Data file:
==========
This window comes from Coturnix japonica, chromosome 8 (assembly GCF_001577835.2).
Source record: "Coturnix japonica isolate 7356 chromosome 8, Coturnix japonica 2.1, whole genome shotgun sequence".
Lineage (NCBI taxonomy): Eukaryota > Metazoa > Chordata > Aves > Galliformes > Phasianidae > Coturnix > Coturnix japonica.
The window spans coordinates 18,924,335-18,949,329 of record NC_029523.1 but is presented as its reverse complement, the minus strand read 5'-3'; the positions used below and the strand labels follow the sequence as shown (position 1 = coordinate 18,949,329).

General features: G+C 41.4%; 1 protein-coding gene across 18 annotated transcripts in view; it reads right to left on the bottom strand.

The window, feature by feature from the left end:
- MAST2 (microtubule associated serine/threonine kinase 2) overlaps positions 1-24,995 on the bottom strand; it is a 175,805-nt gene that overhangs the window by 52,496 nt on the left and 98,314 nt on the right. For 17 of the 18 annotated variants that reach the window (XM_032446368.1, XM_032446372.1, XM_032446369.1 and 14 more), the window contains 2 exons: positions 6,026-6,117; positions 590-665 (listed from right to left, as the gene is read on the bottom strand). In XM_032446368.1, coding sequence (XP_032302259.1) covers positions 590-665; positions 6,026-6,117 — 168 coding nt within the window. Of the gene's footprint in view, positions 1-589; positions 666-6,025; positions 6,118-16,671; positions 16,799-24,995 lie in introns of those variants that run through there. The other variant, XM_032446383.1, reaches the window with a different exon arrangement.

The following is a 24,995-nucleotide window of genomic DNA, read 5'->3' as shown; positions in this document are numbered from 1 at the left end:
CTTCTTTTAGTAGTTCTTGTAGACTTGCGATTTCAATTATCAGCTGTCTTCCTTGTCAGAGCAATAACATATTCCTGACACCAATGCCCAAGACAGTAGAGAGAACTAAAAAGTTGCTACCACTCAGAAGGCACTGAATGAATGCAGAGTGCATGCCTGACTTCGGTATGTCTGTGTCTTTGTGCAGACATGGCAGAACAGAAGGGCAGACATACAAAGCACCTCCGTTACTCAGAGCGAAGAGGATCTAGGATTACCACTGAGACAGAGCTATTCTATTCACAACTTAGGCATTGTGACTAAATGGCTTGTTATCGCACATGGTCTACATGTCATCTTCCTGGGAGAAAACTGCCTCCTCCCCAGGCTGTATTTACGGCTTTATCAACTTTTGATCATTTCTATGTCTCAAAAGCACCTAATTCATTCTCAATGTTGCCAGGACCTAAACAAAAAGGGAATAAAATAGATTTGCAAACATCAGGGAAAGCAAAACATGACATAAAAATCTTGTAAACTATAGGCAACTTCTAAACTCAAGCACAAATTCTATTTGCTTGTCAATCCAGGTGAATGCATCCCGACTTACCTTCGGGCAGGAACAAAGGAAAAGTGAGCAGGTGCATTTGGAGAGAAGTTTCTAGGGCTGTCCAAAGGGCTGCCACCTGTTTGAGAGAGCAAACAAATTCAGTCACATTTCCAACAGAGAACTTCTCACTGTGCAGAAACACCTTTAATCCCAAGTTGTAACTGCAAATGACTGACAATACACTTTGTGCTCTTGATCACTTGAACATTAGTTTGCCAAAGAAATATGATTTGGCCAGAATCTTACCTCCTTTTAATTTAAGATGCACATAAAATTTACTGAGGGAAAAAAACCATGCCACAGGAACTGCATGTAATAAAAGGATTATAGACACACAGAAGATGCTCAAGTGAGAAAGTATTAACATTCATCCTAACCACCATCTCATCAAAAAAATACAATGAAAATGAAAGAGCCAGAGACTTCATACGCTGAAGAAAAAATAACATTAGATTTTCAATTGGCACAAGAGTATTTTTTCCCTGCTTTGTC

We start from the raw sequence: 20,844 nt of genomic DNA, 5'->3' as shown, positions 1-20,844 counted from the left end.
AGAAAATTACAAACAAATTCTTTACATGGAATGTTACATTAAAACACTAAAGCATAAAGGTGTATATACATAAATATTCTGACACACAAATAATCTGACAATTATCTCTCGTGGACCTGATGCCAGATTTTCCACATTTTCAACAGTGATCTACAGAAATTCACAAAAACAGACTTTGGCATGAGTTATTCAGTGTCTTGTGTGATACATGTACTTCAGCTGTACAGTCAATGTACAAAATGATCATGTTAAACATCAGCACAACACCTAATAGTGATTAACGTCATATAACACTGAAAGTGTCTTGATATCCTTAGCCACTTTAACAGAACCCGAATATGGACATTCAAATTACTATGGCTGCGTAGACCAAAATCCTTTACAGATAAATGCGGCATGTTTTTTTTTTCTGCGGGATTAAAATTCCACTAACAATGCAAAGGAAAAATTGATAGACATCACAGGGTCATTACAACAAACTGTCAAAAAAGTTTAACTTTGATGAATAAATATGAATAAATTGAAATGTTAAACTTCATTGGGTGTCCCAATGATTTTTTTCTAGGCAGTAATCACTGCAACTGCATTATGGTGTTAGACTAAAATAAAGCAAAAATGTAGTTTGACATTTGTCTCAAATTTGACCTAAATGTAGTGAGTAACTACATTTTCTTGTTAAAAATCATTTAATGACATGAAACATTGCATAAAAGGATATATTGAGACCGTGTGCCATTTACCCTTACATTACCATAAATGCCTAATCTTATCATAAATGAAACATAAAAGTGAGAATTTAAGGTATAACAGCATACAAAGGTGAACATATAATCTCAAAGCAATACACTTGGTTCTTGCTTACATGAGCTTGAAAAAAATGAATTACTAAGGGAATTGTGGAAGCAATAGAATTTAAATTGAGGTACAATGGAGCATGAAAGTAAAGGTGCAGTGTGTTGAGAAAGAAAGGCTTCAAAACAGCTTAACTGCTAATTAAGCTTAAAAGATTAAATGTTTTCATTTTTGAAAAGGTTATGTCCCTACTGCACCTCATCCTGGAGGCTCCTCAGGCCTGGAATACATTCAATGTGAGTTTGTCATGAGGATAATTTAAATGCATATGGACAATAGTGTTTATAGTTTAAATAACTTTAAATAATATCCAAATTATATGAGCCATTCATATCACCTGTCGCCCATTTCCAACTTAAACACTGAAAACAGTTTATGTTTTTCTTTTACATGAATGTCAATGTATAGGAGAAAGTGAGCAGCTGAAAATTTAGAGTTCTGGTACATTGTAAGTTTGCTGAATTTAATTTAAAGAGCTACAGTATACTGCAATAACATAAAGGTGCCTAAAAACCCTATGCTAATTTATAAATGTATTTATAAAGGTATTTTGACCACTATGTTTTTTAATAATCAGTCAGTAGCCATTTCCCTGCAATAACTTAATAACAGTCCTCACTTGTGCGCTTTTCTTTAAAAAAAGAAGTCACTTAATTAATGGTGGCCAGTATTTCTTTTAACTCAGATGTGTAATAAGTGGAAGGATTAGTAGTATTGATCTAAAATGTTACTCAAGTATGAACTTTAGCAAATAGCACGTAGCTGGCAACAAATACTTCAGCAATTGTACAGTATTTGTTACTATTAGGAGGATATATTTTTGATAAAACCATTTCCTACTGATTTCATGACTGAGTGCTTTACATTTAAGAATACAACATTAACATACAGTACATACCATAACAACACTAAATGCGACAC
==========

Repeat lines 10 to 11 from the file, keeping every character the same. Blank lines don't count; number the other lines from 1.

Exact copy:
We start from the raw sequence: 20,844 nt of genomic DNA, 5'->3' as shown, positions 1-20,844 counted from the left end.
AGAAAATTACAAACAAATTCTTTACATGGAATGTTACATTAAAACACTAAAGCATAAAGGTGTATATACATAAATATTCTGACACACAAATAATCTGACAATTATCTCTCGTGGACCTGATGCCAGATTTTCCACATTTTCAACAGTGATCTACAGAAATTCACAAAAACAGACTTTGGCATGAGTTATTCAGTGTCTTGTGTGATACATGTACTTCAGCTGTACAGTCAATGTACAAAATGATCATGTTAAACATCAGCACAACACCTAATAGTGATTAACGTCATATAACACTGAAAGTGTCTTGATATCCTTAGCCACTTTAACAGAACCCGAATATGGACATTCAAATTACTATGGCTGCGTAGACCAAAATCCTTTACAGATAAATGCGGCATGTTTTTTTTTTCTGCGGGATTAAAATTCCACTAACAATGCAAAGGAAAAATTGATAGACATCACAGGGTCATTACAACAAACTGTCAAAAAAGTTTAACTTTGATGAATAAATATGAATAAATTGAAATGTTAAACTTCATTGGGTGTCCCAATGATTTTTTTCTAGGCAGTAATCACTGCAACTGCATTATGGTGTTAGACTAAAATAAAGCAAAAATGTAGTTTGACATTTGTCTCAAATTTGACCTAAATGTAGTGAGTAACTACATTTTCTTGTTAAAAATCATTTAATGACATGAAACATTGCATAAAAGGATATATTGAGACCGTGTGCCATTTACCCTTACATTACCATAAATGCCTAATCTTATCATAAATGAAACATAAAAGTGAGAATTTAAGGTATAACAGCATACAAAGGTGAACATATAATCTCAAAGCAATACACTTGGTTCTTGCTTACATGAGCTTGAAAAAAATGAATTACTAAGGGAATTGTGGAAGCAATAGAATTTAAATTGAGGTACAATGGAGCATGAAAGTAAAGGTGCAGTGTGTTGAGAAAGAAAGGCTTCAAAACAGCTTAACTGCTAATTAAGCTTAAAAGATTAAATGTTTTCATTTTTGAAAAGGTTATGTCCCTACTGCACCTCATCCTGGAGGCTCCTCAGGCCTGGAATACATTCAATGTGAGTTTGTCATGAGGATAATTTAAATGCATATGGACAATAGTGTTTATAGTTTAAATAACTTTAAATAATATCCAAATTATATGAGCCATTCATATCACCTGTCGCCCATTTCCAACTTAAACACTGAAAACAGTTTATGTTTTTCTTTTACATGAATGTCAATGTATAGGAGAAAGTGAGCAGCTGAAAATTTAGAGTTCTGGTACATTGTAAGTTTGCTGAATTTAATTTAAAGAGCTACAGTATACTGCAATAACATAAAGGTGCCTAAAAACCCTATGCTAATTTATAAATGTATTTATAAAGGTATTTTGACCACTATGTTTTTTAATAATCAGTCAGTAGCCATTTCCCTGCAATAACTTAATAACAGTCCTCACTTGTGCGCTTTTCTTTAAAAAAAGAAGTCACTTAATTAATGGTGGCCAGTATTTCTTTTAACTCAGATGTGTAATAAGTGGAAGGATTAGTAGTATTGATCTAAAATGTTACTCAAGTATGAACTTTAGCAAATAGCACGTAGCTGGCAACAAATACTTCAGCAATTGTACAGTATTTGTTACTATTAGGAGGATATATTTTTGATAAAACCATTTCCTACTGATTTCATGACTGAGTGCTTTACATTTAAGAATACAACATTAACATACAGTACATACCATAACAACACTAAATGCGACAC